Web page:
How do we better convey our desire to be partners and supporters to the users? Here are a few suggestions, and I welcome your ideas, so post a comment to the article.

Let them know you understand
If you have an intranet, user newsletter, bulletin board, or other means of communicating with users on a regular basis, share some humor with your users. It lets them know you understand. You can even poke a little fun at your own foibles. Check out Off the Mark cartoons from

Remember the “canary in the coal mine”
Coal miners once used canaries to warn of poison gases. If the canary died, it was time to get out or get better ventilation. Simply fixing user “mistakes” is like resuscitating and then replacing the canary—the next one will have the same problem, and you will soon be dead (burnt out). Take advantage of what users are already telling you to look for ways to improve their procedures or your system. Better yet, ask them what is most frustrating or gets in the way of their productivity, and then address it.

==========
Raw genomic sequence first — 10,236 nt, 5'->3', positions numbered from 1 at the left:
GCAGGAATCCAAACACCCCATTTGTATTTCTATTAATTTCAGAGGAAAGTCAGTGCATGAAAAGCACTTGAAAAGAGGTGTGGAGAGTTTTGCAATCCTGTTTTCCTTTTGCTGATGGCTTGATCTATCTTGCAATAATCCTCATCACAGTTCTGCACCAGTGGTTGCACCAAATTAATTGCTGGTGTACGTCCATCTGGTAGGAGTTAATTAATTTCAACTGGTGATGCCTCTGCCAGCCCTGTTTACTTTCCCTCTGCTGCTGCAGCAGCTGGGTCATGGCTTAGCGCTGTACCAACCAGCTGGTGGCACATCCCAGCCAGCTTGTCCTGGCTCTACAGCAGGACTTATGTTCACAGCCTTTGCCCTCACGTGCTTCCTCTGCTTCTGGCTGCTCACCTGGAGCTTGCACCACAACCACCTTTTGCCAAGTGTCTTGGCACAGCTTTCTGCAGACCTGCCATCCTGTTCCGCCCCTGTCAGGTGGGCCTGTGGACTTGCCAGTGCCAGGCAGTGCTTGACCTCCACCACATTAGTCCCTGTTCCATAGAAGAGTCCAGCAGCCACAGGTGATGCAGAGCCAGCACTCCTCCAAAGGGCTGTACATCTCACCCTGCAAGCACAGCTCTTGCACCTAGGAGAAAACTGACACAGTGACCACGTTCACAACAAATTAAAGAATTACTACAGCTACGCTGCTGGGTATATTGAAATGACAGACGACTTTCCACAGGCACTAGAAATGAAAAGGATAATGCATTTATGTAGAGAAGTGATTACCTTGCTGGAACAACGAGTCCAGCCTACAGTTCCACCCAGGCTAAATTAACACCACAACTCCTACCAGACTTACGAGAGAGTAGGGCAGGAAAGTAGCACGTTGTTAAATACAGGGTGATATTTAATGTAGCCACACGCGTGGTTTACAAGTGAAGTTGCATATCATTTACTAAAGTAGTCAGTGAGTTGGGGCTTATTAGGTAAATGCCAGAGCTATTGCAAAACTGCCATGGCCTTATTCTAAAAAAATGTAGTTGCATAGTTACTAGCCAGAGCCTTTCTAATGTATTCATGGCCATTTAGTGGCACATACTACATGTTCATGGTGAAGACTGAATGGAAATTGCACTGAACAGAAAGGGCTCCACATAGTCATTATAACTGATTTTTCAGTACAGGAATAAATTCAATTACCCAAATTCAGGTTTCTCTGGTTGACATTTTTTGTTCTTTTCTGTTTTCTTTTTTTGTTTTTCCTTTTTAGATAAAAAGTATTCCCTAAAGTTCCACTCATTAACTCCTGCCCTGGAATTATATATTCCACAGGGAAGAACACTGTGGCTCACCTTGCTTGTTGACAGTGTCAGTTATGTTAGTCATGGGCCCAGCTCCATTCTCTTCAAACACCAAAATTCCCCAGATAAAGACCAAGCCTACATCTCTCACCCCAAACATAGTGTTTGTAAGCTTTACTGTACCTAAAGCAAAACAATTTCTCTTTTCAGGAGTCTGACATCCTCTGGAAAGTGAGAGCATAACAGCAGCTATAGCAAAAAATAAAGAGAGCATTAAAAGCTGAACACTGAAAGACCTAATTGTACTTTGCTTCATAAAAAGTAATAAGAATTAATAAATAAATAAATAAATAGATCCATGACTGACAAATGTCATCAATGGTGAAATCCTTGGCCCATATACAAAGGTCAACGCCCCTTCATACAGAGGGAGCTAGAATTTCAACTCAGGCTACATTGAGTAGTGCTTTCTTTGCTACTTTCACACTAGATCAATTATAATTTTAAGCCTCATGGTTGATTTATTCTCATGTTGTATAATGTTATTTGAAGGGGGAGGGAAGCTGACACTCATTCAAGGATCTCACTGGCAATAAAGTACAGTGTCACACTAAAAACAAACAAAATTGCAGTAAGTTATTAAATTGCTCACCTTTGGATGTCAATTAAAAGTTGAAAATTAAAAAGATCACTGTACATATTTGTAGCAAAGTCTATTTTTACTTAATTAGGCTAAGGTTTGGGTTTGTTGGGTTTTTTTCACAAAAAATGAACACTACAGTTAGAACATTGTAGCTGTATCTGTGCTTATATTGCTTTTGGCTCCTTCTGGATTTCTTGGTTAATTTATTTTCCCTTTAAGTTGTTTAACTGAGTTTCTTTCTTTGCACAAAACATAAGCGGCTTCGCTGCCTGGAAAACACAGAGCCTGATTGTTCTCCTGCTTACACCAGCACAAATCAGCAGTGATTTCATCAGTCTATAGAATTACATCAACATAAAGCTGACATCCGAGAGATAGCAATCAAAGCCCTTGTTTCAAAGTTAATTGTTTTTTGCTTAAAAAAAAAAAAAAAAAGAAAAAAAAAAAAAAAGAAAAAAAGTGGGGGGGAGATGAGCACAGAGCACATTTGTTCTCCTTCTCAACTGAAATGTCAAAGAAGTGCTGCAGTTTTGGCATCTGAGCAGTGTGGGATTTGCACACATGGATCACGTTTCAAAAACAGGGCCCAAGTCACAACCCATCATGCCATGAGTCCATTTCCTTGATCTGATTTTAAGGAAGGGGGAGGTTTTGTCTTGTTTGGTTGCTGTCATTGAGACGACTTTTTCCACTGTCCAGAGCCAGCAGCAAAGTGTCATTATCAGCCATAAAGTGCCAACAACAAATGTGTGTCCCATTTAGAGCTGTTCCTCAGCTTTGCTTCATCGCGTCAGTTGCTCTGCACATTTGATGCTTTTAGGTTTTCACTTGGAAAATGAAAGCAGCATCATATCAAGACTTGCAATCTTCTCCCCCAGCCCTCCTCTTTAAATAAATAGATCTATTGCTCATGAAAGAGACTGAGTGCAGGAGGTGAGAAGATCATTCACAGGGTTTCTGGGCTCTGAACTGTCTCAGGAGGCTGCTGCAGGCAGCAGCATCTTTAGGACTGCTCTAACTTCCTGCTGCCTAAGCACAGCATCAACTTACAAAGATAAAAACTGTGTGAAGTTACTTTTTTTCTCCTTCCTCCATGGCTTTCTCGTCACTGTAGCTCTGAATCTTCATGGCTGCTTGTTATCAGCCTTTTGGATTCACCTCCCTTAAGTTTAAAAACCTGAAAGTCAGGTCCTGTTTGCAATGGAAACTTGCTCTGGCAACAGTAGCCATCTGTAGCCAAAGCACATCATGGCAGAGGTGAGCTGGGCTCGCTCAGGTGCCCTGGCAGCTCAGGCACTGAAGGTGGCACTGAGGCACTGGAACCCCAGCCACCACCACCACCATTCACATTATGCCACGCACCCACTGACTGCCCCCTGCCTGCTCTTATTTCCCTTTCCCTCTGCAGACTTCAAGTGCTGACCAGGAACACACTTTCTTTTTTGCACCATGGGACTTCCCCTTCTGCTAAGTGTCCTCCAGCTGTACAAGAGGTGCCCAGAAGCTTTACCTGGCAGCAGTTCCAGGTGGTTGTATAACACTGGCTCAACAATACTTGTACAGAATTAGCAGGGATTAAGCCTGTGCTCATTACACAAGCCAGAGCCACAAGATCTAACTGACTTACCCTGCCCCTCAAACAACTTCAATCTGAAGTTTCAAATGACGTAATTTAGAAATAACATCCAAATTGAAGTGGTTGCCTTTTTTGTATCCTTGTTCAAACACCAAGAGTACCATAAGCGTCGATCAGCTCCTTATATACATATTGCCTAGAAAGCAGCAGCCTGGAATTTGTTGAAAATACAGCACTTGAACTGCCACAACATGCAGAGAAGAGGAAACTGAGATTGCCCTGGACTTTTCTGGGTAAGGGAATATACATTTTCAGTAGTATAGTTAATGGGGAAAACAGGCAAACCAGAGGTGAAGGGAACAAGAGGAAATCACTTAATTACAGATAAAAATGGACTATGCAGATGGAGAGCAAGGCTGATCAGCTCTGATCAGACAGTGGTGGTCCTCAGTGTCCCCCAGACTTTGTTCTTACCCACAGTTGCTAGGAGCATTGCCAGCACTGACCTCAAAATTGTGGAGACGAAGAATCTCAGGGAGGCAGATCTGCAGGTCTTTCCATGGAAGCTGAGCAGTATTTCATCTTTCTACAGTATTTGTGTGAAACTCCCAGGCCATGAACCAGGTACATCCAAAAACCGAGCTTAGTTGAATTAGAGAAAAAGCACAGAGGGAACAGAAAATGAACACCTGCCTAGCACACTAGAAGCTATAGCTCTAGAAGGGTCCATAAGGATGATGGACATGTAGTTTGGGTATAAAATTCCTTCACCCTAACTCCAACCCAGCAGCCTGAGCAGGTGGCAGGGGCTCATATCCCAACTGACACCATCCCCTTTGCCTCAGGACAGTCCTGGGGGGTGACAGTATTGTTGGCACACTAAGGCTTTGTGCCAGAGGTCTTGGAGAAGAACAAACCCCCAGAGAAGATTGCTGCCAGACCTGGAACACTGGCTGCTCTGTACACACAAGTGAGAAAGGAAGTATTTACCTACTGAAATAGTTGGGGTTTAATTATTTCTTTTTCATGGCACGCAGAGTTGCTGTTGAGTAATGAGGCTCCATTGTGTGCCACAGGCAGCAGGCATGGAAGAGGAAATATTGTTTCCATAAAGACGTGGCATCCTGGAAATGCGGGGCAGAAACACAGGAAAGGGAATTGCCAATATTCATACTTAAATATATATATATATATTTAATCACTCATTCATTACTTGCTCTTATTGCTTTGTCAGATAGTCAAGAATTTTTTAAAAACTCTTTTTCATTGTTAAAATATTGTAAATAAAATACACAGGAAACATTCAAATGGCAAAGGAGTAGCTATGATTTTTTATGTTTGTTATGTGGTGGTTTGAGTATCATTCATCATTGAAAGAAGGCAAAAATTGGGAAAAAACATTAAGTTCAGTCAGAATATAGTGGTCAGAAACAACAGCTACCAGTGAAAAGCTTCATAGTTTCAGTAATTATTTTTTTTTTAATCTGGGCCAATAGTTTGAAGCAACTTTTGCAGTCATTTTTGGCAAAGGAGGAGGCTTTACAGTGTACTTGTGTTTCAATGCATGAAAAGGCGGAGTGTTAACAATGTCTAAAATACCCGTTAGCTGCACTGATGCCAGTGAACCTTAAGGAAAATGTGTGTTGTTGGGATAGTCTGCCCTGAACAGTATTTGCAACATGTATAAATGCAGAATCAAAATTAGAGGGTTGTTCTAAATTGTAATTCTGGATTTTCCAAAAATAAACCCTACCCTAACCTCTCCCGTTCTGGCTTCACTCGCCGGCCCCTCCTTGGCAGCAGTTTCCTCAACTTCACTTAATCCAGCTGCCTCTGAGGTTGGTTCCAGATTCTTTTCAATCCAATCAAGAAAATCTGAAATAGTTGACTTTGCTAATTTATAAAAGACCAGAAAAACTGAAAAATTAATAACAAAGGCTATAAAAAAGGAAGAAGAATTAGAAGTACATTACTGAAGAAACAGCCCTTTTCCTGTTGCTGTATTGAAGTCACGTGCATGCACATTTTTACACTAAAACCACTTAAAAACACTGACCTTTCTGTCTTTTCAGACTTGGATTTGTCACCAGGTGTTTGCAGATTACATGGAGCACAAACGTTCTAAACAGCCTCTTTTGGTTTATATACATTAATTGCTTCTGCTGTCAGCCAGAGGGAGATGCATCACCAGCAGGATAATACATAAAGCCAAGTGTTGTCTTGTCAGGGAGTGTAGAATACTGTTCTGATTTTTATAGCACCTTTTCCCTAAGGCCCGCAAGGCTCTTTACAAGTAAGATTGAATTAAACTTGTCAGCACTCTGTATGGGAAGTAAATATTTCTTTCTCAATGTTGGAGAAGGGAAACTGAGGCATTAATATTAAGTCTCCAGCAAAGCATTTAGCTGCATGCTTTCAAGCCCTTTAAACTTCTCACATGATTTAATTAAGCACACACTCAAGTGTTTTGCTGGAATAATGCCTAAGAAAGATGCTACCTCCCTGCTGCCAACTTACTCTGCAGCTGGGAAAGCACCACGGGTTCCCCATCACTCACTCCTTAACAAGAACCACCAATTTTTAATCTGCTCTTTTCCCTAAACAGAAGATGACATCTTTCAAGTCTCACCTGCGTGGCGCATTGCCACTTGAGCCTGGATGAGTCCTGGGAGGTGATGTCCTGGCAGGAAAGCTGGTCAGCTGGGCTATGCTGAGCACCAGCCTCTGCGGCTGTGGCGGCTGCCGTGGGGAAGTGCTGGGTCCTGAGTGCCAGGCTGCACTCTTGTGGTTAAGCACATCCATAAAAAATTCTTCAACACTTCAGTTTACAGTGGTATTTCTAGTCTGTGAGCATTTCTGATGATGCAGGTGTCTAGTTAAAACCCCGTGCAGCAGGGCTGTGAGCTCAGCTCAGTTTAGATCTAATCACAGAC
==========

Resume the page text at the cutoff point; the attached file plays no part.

Help them work (and feel) smarter
When you help users with their problems, try to add something they can use to make life easier, such as:

  • What to do if the problem reoccurs, either a fix or what to make note of and tell you about when calling.
  • An easier way to do the task they were attempting.
  • The address to the user support page on your intranet.

You can also reach users before they have a problem by starting a “Tip of the Week” to share some of your own shortcuts. Then store them in the User Support area on your intranet or in some other easily accessed location.

Show them your appreciation
Often the best way to be appreciated is to give out some appreciation. Thank individual users for calling problems to your attention, or thank them as a group for adjusting to the latest upgrade, rollout, down time, and so forth.

We’re in this together
Using a computer has become somewhat less painful, but having Windows XP point out that [Caps Lock] is on hardly qualifies as a revolution. Computers are still difficult to use for many users and it is up to us as support staff to treat computer users as our allies, not as annoyances. After all, without them we would all still be stuck at the command line.